If life be the stuff on which dreams are made, Hua Hua Zhang’s Dream of Land is a plausible representation of an age-old conundrum:  humanity’s endless search for happiness and fulfillment outside of the self. The Beijing-born puppet and fabric artist and sculptor’s latest work uses the world of dreams to explore the human experience, accessing her own artistic journey as point of departure.

Hua Hua Zhang tells the coming-of-age story with honesty, openness, and candor indicative of great wisdom and maturity.  The show demonstrates a depth of thoughtfulness and understanding, both in manual craftsmanship and artistic interpretation, rarely achieved in the early stages of a career in any field.

We are invited to follow the travels, investigations and discoveries of a young and searching soul.   Program notes delineating ten chapters or dream sequences with metaphoric yet clarifying titles give just enough information to prepare us for what unfolds on stage.  Zhang’s splendidly-crafted puppet characters/objects are physical abstractions of the life cycle.  As the soul meanders through the world, through trial, error, conflict, suffering, and love, it assumes a more human-like form.  A belly-shaped bowl becomes a blurry-featured creature head, moves on to acquire a full body, bones and all, occupying more and more physical space.  Apparently, our experiences leave indelible traces on the physical self, instigating definition and shape. Here, the congruence with art imitating life is too strong not to reference. Zhang’s visionary tale underlines satisfaction and fulfillment as states of consciousness more connected to process and not product.

Staged as theater-in-the-round, with spectators free to sit, stand, or walk around in the central space, Dream of Land uses all of the surrounding space for the soul’s life-journey. Seamlessness is emphasized by Zhang’s creative and elegant wall treatments—crumpled brown paper that softens urban angularity, catapulting us into a timeless cavern. During the show, the walls actually “breathe”, invisibly manipulated by performers off-stage. Puppet heads and masks enter the stage action from imperceptible openings in these paper walls. This artist’s treatment of fabric, paper, sculpted puppets, and masks imbues everything in sight with a sort of Kryptonian super visibility.  Hua Hua Zhang offers up her “everyman”, endearing the public to see all before them in an optic shaped yes, by her vision and insight, yet open enough to withstand, moreover invite each and every one of our experiences as well. Neither happy nor sad and much like Saint Exupery’s The Little Prince,  Dream of Land is a lesson-reflection on how we see the world and our place within its constructs.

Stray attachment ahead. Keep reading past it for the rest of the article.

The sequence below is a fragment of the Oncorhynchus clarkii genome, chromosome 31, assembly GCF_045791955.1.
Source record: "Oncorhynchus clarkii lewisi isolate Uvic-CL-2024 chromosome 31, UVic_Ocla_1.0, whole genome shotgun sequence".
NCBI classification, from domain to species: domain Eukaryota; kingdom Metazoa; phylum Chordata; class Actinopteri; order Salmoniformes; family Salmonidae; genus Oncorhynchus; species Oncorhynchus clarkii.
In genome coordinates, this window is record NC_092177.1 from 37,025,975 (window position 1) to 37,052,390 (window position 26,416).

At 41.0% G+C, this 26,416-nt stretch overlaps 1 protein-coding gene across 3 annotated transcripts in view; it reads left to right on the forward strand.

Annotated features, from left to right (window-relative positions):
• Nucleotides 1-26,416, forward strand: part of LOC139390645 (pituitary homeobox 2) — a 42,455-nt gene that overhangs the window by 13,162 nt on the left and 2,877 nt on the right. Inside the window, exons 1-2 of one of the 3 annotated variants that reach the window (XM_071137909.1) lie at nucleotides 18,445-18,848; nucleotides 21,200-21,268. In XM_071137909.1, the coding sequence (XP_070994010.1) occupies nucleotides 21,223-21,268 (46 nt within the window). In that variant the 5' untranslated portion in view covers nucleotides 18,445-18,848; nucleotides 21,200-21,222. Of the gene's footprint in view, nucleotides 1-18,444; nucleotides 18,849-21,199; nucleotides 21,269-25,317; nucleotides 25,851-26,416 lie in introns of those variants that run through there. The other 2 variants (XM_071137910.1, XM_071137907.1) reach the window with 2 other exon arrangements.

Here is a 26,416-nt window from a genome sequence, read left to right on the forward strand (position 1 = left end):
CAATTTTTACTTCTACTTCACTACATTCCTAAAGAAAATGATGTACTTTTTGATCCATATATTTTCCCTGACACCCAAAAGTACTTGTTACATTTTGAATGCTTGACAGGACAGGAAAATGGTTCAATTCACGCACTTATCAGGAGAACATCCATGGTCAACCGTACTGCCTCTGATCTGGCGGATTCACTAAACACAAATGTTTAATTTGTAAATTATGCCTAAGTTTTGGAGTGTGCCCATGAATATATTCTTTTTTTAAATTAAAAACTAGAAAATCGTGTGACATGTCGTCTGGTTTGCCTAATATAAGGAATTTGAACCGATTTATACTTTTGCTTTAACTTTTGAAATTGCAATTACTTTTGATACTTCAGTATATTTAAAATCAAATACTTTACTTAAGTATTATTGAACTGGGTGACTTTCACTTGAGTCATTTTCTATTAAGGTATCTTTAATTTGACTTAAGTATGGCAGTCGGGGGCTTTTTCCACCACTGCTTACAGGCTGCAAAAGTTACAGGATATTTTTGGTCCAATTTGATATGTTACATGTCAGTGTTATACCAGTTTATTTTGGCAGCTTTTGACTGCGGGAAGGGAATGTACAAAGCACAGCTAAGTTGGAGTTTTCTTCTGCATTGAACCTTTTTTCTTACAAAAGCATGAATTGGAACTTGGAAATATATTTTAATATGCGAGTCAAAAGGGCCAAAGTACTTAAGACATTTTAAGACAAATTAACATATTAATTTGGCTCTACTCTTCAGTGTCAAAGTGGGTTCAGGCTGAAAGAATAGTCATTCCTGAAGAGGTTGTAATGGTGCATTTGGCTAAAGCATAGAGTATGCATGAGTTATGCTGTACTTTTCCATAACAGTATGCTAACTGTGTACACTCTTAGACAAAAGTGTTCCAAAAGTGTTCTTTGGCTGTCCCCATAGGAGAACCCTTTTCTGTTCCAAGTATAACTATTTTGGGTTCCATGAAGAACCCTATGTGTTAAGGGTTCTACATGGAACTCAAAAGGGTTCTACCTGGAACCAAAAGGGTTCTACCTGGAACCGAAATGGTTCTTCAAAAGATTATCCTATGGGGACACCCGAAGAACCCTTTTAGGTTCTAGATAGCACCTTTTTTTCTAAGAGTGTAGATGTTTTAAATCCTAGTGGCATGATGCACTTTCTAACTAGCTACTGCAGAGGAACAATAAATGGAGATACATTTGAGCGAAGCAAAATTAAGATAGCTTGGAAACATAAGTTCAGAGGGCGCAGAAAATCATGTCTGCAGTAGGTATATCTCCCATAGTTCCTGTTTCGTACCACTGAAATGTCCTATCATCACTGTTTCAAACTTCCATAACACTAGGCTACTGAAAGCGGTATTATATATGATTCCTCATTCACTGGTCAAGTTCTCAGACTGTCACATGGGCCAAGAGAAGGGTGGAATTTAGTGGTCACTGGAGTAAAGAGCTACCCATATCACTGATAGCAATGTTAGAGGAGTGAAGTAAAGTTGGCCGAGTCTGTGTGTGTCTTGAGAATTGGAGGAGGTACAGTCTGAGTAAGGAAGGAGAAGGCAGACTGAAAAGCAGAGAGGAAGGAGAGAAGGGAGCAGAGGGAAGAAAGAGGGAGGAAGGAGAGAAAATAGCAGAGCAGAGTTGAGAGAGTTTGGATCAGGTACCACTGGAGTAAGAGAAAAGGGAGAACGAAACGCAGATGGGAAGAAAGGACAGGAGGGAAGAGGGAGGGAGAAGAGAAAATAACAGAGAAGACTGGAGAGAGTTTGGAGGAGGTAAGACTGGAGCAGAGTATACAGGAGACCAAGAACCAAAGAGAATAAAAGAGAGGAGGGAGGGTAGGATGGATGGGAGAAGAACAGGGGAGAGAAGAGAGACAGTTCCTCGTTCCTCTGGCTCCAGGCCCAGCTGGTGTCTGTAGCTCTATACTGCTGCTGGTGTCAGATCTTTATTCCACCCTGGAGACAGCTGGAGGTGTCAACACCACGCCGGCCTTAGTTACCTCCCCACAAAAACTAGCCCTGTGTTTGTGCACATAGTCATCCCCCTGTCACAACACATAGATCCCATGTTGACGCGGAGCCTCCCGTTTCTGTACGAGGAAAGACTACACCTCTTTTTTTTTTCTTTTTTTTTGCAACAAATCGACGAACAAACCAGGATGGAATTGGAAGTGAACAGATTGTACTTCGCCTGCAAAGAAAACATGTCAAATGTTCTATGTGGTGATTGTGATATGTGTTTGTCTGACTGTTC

Zhang and eight fellow artists bring to the stage expertise from multiple dance genres, theatre, puppet, and visual arts. Acting, dancing, and intersecting in the stage space, they either represent themselves or manipulate Huang’s exquisite puppets, executing both with grace and sensitivity. Theater, dance, pantomime and visual art combine to offer a well-calibrated interdisciplinary experience.

Of particular remark are Dream of Land’s visual aesthetic and its soundscape.  The beautifully crafted, realistic props and set are curious and eye-pleasing. The environment stimulates the visual sense while suggesting multiple layers of meaning beyond what is displayed.

Local musician, composer, sound designer and architect Cory Neale’s sound score is a perfect accompaniment to the action and intention of Huang’s piece. Sound and movement juggle in playful responsiveness, testament to Neale’s sensitivity to and respect for the choreographic vision.  Dream of Land is a delight for the senses—a great take-away.


     About Company








Boundless Reverie

- Review by Rhonda Moore for thINKingDANCE